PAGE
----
Confessions by Saint Augustine of Hippo Confessions

Confessions (Latin: Confessiones) is the name of an autobiographical work, consisting of 13 books, by St. Augustine of Hippo, written between AD 397 and AD 398. Modern English translations of it are sometimes published under the title The Confessions of St. Augustine in order to distinguish the book from other books with similar titles, such as Jean-Jacques Rousseau’s Confessions.

By: Saint Thomas Aquinas (1225-1274)

Summa Theologica, Pars Prima by Saint Thomas Aquinas Summa Theologica, Pars Prima

More than nine hundred years after it was first written, this unfinished work of a scholar saint still has the power to move our minds and hearts and set us thinking on the really important questions of life. Summa Theologica or simply the Summa as it is known, was written some time between 1265-74. It is a work that has had a profound and enduring influence on Western thought and literature. Designed to provide answers to Catholic theologians about the teachings of the Church, Thomas Aquinas' book instead goes far beyond its stated purpose...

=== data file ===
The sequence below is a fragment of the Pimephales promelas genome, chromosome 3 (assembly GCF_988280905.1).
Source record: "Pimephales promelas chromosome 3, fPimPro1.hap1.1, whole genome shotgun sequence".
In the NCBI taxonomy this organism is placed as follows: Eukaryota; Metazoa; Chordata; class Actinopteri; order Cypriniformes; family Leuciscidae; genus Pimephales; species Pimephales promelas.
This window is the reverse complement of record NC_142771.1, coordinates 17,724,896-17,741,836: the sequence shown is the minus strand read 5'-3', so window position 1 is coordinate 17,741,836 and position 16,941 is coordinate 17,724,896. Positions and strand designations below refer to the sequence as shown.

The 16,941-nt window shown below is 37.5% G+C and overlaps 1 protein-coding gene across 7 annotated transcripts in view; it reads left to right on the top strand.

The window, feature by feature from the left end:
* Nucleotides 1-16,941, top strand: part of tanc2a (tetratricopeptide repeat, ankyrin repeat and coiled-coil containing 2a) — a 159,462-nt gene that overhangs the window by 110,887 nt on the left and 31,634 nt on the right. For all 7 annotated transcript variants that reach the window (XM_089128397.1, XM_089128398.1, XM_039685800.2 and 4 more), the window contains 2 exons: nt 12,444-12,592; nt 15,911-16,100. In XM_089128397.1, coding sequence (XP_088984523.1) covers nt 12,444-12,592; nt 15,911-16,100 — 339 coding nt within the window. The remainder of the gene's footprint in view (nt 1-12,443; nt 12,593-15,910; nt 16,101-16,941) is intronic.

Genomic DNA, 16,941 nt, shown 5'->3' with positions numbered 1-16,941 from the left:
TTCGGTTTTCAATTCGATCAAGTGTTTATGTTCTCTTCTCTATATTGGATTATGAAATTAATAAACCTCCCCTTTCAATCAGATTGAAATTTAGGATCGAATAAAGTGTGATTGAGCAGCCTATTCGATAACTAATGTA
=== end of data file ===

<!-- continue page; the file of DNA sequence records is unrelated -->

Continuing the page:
By: Samuel Butler (1835-1902)

Erewhon by Samuel Butler Erewhon

Erewhon, or Over the Range is a novel by Samuel Butler, published anonymously in 1872. The title is also the name of a country, supposedly discovered by the protagonist. In the novel, it is not revealed in which part of the world Erewhon is, but it is clear that it is a fictional country. Butler meant the title to be read as the word Nowhere backwards, even though the letters “h” and “w” are transposed. It is likely that he did this to protect himself from accusations of being unpatriotic, although Erewhon is obviously a satire of Victorian society.

By: Samuel D. Gordon (1859-1936)

Book cover Quiet Talks about Jesus